NSF Leads Effort to Make Ethics Resources Available to Researchers
A five-year, $5 million grant will create a center at the University of Illinois at Urbana-Champaign to put research ethics resources at the fingertips of researchers nationwide
The National Science Foundation (NSF) has recently taken definitive steps to ensure that the science and engineering community has valuable resources at its disposal to make informed, ethical, responsible decisions in research projects and professional practices. After soliciting feedback from the community, NSF has made a five-year, $5 million grant to the University of Illinois at Urbana-Champaign to develop a national center for professional and research ethics in science, mathematics and engineering.
"This award will create a great resource for instructors, students and administrators interested in prioritizing high quality ethics training and education. This resource will be the go-to place for people interested in ethics in science and engineering education and research," said Kelly Joyce, NSF's Science, Technology, and Society Program director.
The America COMPETES Act requires that "... each institution that applies for financial assistance from the Foundation for science and engineering research or education describe in its grant proposal a plan to provide appropriate training and oversight in the responsible and ethical conduct of research to undergraduate students, graduate students and postdoctoral researchers participating in the proposed research project." To implement this important act, and to enable universities and researchers to access, implement and teach ethical standards of conduct, NSF identified an opportunity to fund an ethics education online center.
The new online resource center will develop, gather, preserve and provide comprehensive access to resources related to ethics for teachers, students, researchers, administrators and other audiences. As such, it will provide information and expertise for instructors who teach ethics, students with questions about research integrity, researchers and engineers who encounter ethical challenges in practice, administrators in universities and businesses who oversee ethics and compliance policies, scholars who conduct research on professional and research ethics, and others with questions or interests in these areas.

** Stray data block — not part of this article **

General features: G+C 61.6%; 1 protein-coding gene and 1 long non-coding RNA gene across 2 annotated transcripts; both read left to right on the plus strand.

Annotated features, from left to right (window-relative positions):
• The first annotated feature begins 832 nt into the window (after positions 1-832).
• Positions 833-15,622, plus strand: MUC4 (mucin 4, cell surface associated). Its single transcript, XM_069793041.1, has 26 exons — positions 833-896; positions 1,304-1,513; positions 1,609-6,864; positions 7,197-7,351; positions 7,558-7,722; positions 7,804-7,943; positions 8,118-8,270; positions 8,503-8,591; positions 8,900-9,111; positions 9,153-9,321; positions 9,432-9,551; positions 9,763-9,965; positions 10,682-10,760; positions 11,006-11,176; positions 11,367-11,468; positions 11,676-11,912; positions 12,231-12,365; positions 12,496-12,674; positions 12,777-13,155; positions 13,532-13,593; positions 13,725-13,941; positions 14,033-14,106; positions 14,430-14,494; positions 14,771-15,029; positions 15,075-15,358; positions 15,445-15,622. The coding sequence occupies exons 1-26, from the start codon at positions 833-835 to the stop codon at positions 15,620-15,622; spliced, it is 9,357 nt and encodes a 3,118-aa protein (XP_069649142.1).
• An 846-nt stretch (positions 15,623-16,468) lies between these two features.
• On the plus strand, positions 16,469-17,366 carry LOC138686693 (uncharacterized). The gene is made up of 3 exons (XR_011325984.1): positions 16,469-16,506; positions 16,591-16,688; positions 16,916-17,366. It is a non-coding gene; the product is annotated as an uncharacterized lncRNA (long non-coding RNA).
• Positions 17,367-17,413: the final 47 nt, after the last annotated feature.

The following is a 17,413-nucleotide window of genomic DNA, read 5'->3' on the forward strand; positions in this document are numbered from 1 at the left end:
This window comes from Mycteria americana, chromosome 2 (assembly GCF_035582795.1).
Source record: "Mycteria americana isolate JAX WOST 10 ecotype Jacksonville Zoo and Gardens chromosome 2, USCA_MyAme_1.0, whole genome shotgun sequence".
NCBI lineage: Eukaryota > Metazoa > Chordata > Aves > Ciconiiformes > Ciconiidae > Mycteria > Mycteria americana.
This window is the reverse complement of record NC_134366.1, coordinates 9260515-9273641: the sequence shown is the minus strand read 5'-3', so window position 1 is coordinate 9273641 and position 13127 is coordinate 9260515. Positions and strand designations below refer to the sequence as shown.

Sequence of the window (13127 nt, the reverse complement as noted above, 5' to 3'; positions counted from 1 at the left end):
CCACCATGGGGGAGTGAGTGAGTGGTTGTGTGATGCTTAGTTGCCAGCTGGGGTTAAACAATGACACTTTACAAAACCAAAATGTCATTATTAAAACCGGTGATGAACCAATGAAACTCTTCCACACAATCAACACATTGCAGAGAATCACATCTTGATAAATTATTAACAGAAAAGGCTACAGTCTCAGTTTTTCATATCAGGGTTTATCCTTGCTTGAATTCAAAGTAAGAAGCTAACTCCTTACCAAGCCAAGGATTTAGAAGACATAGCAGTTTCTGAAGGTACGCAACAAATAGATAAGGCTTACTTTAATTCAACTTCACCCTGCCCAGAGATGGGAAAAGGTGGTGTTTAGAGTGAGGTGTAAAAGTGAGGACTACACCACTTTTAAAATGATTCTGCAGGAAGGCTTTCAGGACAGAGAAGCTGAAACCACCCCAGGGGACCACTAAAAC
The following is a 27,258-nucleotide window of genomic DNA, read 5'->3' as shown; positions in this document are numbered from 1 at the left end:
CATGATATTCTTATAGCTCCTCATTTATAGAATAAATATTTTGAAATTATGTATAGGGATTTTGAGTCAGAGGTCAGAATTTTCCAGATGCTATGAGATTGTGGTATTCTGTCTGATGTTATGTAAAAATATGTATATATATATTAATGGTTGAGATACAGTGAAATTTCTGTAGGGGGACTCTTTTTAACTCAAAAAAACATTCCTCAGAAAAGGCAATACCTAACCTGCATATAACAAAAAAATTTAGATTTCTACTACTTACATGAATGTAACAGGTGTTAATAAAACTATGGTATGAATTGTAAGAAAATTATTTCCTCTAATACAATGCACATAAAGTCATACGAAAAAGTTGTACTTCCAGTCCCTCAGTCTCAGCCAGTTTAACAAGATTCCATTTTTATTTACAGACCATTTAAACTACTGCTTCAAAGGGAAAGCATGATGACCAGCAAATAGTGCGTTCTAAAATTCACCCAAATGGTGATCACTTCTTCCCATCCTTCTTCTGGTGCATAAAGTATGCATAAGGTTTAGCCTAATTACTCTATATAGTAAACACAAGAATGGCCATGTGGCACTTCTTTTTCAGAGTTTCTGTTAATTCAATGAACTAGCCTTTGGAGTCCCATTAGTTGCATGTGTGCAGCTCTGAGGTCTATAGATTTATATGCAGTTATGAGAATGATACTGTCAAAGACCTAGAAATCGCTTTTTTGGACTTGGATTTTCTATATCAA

The center, part of the Coordinated Science Laboratory (CSL), an interdisciplinary research laboratory in the College of Engineering at Illinois, will draw on the University's collective strength in engineering, digital library technologies, mathematics, medicine, business and law, among other fields. The University of Illinois, Urbana-Champaign will partner with Howard University, the National Academy of Engineering, and Public Responsibility in Medicine and Research (PRIM&R) to develop content for the site. The center will also invite ethics in science and education researchers and educators to contribute.
"Almost everybody wakes up every day and wants to do the right thing," said Center Director C. K. Gunsalus, CSL research professor and professor of business. "Many people who face ethical dilemmas know the general principles but not necessarily how to apply them in the complexity that real-life professional and research practice present. The Center seeks to create an online environment that encourages the life-long development of ethical practices through materials and interaction with other professionals."
The National Science Foundation (NSF) is an independent federal agency that supports fundamental research and education across all fields of science and engineering. In fiscal year (FY) 2016, its budget is $7.5 billion. NSF funds reach all 50 states through grants to nearly 2,000 colleges, universities and other institutions. Each year, NSF receives more than 48,000 competitive proposals for funding and makes about 12,000 new funding awards. NSF also awards about $626 million in professional and service contracts yearly.
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